IPL suspends controversial mobile phone-based contest

Chennai Super Kings dancers are seen before the start of the 2009 Indian Premier League (IPL) T20 cricket tournament between the Chennai Super Kings and the Delhi Daredevils at the Wanderers Stadium in Johannesburg in this May 2, 2009 file photo. REUTERS/Siphiwe Sibeko

CHENNAI (Reuters) - Indian Premier League (IPL) organisers have suspended a controversial mobile phone-based contest following concerns raised by the country’s sports minister last week that it amounted to gambling.

The IPL, promoted by the Board of Control for Cricket in India (BCCI) and featuring some of the top players in world cricket, had introduced a SMS contest aimed at keeping interest in India alive.

The league, which was a huge commercial success in its inaugural edition in India last year, is being played in South Africa this year as the tournament clashes with India’s general elections.

“There was no formal complaint. Such SMS contests are being played world over,” IPL governing council member Rajeev Shukla told Reuters on Tuesday.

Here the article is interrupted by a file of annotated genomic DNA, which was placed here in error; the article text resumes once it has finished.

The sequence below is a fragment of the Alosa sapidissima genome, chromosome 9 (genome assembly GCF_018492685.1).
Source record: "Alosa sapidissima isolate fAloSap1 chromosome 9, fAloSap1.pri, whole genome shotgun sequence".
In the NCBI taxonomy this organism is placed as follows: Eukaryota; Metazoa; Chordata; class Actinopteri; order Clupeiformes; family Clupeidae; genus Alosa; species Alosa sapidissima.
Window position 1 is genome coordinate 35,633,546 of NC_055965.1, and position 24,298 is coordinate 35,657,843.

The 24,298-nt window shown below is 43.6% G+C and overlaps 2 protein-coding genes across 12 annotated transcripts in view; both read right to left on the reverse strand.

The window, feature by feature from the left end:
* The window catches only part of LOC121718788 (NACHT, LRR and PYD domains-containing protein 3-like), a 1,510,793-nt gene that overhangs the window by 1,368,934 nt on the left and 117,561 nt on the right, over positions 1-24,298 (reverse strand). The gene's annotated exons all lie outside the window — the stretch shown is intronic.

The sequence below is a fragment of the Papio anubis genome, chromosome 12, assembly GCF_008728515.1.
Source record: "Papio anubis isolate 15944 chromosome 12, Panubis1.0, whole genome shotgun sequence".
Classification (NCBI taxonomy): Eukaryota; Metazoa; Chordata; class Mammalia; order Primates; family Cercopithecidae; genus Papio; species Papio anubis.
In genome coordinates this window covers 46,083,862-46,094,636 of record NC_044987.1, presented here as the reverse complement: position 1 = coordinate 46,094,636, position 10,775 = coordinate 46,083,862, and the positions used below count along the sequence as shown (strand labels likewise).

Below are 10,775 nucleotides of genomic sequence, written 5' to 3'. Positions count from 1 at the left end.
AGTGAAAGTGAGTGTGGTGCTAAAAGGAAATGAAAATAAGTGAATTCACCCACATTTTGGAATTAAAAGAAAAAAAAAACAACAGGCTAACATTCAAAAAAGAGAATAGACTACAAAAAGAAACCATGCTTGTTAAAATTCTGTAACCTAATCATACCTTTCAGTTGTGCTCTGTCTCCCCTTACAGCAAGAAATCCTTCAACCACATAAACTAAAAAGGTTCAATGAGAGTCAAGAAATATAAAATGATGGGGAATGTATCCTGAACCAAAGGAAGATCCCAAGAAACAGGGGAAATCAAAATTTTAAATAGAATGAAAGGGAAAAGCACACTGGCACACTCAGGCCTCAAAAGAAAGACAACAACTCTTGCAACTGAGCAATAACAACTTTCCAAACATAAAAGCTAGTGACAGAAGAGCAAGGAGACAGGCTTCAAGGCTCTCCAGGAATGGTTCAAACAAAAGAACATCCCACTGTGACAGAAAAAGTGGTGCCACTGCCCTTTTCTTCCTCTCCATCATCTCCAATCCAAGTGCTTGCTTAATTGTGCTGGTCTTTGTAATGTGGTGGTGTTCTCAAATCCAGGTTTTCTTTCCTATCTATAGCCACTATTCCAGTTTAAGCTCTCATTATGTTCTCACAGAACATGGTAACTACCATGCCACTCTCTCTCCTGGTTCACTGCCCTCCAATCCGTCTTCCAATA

“But it has been closed for now,” he added. He did not say for how long.

Former Indian cricketers had raised serious misgivings about the contest, in which participants have to predict the sequence of runs that will be scored in the next over, saying that it amounted to gambling, which is illegal in India.

Sports Minister Manohar Singh Gill expressed concern that it could also give rise to a fresh bout of corruption in the game.

“We have already had ... a match-fixing scandal in the game,” he said in a strongly worded statement on Saturday, referring to a scandal that broke in India and rocked international cricket in 2000.

“It seems the ICC (International Cricket Council) had expressed concerns about such possibilities in the IPL league,” he added.

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